The nectarine tree belongs to the same family as the peach tree, and it is an exceptional fruit tree that calls for a little care before harvesting the nectarines.
A summary of nectarine tree facts
Height – 6 ½ to 16 feet (2 to 5 meters)
Climate – temperate and warm
Exposure – full sun
Soil – ordinary, well drained
Foliage – deciduous
Harvest – summer
Planting, pruning and care is important to avoid diseases and ensure proper development for your nectarine tree.
Planting a nectarine tree
Our recommendation is to plant your nectarine tree in a sunlit and wind-sheltered spot so that dominant winds don’t sweep through.
Once the spot is chosen, plant your nectarine tree in fall or in spring.
- Prepare a blend of soil mix and garden soil, which will make the soil lighter and add nutrients that the tree needs to grow well.
- If your soil is clay and loamy, add about ⅓ sand to your blend of earth and soil mix.
- Spread mulch to protect it from frost spells in winter, and it also adds organic matter and avoids weed growth.
The nectarine tree is more hardy than one thinks, since it can resist temperatures as cold as 5° to -4°F (-15 to -20°C).
Pruning, and caring for your nectarine tree
Every year, it is important to prune your tree at the end of winter just above a well-formed wood bud.
- Check that the pruning is well balanced and that there is no dominant central stem, but rather a number of evenly-sized branches.
It is important to perform a fruit-inducing pruning to trigger appearance of many beautiful nectarines.
- The nectarine tree is very vulnerable to peach leaf curl, and, clearly, proper pruning will give your nectarine tree vigor and a make it more resilient.
You can also treat your nectarine tree before the first leaves appear, with organic acaricide (mite killer) or a spray containing Bordeaux mixture.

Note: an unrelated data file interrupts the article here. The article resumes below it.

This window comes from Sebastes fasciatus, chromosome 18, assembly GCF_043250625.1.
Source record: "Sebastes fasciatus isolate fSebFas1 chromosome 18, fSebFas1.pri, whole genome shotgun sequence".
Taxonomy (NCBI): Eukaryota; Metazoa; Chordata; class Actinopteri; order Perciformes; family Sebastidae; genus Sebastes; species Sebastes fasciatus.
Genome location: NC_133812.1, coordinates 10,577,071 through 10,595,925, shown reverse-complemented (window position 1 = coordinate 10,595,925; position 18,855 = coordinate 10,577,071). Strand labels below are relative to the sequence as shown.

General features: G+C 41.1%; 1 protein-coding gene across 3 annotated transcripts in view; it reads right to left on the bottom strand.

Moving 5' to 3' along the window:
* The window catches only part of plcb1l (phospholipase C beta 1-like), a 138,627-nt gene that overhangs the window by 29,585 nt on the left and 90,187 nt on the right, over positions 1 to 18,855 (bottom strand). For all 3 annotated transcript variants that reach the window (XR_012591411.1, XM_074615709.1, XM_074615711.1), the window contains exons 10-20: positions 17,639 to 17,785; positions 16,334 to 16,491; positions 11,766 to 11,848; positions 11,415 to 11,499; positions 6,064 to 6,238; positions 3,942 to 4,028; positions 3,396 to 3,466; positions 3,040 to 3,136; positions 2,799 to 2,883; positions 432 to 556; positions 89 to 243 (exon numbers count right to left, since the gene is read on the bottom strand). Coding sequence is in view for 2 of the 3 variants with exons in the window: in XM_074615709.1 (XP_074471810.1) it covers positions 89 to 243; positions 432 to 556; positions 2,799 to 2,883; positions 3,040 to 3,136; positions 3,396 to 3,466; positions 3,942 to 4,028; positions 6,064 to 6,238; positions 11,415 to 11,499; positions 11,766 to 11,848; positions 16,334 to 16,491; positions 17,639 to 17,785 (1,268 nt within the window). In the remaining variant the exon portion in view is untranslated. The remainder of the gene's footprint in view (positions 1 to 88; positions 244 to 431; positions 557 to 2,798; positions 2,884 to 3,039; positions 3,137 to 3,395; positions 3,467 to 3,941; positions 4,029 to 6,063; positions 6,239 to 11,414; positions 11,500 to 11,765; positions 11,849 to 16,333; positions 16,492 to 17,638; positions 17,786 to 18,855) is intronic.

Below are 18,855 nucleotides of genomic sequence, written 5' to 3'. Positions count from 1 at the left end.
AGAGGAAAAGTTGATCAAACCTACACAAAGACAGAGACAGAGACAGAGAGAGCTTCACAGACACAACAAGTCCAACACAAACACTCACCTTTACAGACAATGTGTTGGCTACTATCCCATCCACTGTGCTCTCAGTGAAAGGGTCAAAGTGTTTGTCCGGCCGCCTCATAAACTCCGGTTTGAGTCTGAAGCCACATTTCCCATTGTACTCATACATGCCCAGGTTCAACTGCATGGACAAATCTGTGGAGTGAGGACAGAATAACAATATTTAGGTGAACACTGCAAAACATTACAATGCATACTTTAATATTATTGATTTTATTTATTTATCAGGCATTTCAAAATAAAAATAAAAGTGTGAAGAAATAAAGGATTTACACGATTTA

Learn more about the nectarine tree
Who has never dreamed of standing up after a nice family feast to go fetch a few peaches from the tree in the garden? This dream is within reach, if you simply care for your tree and considered location, pruning and fertilizing.
With an early cute pink blooming, your nectarine tree will produce magnificent fruits for you during the summer.
- The nectarine, produced by the Prunus persica nucipersica is actually a natural mutation of the peach tree.
The difference between peach and nectarine is mostly on appearance since the peach tree bears a velvety skin whereas the nectarine’s skin is smooth. The nectarine is smooth and shiny.
Diseases and parasites that attack nectarine trees
- Nectarine leaf curl – leaves curl and swell
- Aphids – techniques and organic treatments to avoid it
- Scale insects – how to fight them
- European brown rot – the nectarines rot on the nectarine tree
Smart tip about the nectarine tree
Learn to use organic products, because nowadays they have become very effective and won’t contaminate the fruits you’re eating…
Credits for images shared to Nature & Garden (all edits by Gaspard Lorthiois):
Fruit on a nectarine tree by Alain Le Clere under © CC BY-SA 2.0
Blossoms on a nectarine tree by Sven Lachmann under Pixabay license
Large nectarine tree by Asha Gupta under © CC BY-ND 2.0
Nectarine harvest by Simone Van Iderstine under © CC BY-SA 2.0